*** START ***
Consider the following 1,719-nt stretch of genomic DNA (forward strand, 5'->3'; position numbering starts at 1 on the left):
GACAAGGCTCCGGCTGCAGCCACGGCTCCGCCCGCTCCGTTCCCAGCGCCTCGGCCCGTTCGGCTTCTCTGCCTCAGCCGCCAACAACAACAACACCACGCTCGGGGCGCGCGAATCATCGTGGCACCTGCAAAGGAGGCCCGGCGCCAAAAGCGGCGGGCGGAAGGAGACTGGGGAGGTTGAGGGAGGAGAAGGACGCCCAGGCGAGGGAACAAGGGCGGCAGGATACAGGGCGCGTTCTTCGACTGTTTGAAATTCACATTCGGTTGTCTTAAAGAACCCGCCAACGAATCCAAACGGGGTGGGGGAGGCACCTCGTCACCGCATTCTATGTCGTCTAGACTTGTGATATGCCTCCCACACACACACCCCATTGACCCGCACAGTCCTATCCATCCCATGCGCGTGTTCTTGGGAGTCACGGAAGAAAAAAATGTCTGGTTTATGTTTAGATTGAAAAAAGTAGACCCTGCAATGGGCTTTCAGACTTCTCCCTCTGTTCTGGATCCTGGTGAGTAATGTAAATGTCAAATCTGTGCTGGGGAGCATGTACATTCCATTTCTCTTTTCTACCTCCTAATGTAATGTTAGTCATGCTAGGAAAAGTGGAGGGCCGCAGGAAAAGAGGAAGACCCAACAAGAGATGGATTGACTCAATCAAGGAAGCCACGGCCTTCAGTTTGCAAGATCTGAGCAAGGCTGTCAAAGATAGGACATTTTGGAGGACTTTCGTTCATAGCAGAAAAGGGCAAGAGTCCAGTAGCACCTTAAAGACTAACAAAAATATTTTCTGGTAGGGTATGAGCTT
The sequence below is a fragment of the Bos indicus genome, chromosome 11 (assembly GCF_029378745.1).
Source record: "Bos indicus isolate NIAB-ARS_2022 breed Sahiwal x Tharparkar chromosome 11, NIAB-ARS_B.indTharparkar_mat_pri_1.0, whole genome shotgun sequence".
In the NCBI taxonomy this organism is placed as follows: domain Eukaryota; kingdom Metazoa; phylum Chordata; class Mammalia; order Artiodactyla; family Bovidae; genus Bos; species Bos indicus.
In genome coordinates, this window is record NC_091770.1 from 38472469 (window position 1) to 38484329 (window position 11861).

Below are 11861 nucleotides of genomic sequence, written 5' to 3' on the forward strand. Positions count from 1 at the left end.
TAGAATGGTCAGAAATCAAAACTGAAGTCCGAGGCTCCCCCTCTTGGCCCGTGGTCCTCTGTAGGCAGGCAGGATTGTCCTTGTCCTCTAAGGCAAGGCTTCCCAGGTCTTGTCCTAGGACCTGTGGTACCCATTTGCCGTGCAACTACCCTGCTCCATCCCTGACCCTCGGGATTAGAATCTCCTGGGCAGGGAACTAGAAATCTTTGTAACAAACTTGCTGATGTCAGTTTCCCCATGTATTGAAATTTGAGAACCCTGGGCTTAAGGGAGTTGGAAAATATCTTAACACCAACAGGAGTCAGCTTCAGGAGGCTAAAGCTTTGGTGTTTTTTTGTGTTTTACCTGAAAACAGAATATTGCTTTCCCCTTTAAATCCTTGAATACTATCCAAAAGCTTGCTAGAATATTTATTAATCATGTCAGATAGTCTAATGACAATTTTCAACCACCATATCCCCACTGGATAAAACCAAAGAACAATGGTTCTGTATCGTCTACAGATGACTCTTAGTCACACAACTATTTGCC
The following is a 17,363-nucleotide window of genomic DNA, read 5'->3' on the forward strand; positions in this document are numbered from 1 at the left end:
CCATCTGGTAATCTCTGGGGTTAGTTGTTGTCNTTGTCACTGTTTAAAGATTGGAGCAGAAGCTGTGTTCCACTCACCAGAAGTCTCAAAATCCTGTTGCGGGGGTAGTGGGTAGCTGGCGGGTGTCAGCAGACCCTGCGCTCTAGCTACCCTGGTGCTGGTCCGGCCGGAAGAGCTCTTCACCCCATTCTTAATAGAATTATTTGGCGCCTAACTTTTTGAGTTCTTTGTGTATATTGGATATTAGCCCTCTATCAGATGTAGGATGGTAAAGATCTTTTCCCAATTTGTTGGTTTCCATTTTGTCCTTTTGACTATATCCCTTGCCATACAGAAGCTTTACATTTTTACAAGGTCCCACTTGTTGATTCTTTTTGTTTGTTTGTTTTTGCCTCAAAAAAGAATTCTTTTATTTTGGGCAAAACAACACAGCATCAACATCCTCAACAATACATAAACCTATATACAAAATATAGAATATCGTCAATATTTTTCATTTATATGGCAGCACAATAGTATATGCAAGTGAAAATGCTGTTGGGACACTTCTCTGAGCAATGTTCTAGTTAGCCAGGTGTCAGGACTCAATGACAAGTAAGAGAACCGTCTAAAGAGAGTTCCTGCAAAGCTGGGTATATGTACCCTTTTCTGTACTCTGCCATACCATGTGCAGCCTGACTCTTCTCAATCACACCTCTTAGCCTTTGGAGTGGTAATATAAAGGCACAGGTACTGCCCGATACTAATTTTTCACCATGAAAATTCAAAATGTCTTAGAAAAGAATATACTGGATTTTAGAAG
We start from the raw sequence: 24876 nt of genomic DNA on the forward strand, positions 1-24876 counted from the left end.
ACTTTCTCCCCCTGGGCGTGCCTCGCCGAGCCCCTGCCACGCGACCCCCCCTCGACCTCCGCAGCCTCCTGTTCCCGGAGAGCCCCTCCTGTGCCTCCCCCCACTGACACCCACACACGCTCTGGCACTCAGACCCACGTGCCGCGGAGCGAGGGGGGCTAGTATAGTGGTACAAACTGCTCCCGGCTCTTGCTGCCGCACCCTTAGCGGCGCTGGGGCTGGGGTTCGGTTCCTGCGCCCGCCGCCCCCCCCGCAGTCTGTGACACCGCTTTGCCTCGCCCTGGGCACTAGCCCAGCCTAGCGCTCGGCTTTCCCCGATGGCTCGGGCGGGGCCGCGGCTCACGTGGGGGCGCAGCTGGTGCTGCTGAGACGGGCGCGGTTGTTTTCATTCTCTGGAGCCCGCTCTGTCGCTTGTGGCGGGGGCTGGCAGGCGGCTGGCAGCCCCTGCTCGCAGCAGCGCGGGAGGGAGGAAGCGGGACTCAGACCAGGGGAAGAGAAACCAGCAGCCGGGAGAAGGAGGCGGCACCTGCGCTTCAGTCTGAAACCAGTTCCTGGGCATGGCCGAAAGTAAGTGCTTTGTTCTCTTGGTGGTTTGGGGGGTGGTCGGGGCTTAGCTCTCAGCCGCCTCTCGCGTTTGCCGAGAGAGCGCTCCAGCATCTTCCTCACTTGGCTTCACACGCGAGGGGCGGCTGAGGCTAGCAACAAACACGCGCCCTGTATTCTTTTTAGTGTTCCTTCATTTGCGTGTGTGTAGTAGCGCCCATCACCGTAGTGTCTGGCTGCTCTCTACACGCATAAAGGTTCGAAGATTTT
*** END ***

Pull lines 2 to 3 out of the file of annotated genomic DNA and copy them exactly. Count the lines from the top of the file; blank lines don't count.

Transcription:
GACAAGGCTCCGGCTGCAGCCACGGCTCCGCCCGCTCCGTTCCCAGCGCCTCGGCCCGTTCGGCTTCTCTGCCTCAGCCGCCAACAACAACAACACCACGCTCGGGGCGCGCGAATCATCGTGGCACCTGCAAAGGAGGCCCGGCGCCAAAAGCGGCGGGCGGAAGGAGACTGGGGAGGTTGAGGGAGGAGAAGGACGCCCAGGCGAGGGAACAAGGGCGGCAGGATACAGGGCGCGTTCTTCGACTGTTTGAAATTCACATTCGGTTGTCTTAAAGAACCCGCCAACGAATCCAAACGGGGTGGGGGAGGCACCTCGTCACCGCATTCTATGTCGTCTAGACTTGTGATATGCCTCCCACACACACACCCCATTGACCCGCACAGTCCTATCCATCCCATGCGCGTGTTCTTGGGAGTCACGGAAGAAAAAAATGTCTGGTTTATGTTTAGATTGAAAAAAGTAGACCCTGCAATGGGCTTTCAGACTTCTCCCTCTGTTCTGGATCCTGGTGAGTAATGTAAATGTCAAATCTGTGCTGGGGAGCATGTACATTCCATTTCTCTTTTCTACCTCCTAATGTAATGTTAGTCATGCTAGGAAAAGTGGAGGGCCGCAGGAAAAGAGGAAGACCCAACAAGAGATGGATTGACTCAATCAAGGAAGCCACGGCCTTCAGTTTGCAAGATCTGAGCAAGGCTGTCAAAGATAGGACATTTTGGAGGACTTTCGTTCATAGCAGAAAAGGGCAAGAGTCCAGTAGCACCTTAAAGACTAACAAAAATATTTTCTGGTAGGGTATGAGCTT
The sequence below is a fragment of the Bos indicus genome, chromosome 11 (assembly GCF_029378745.1).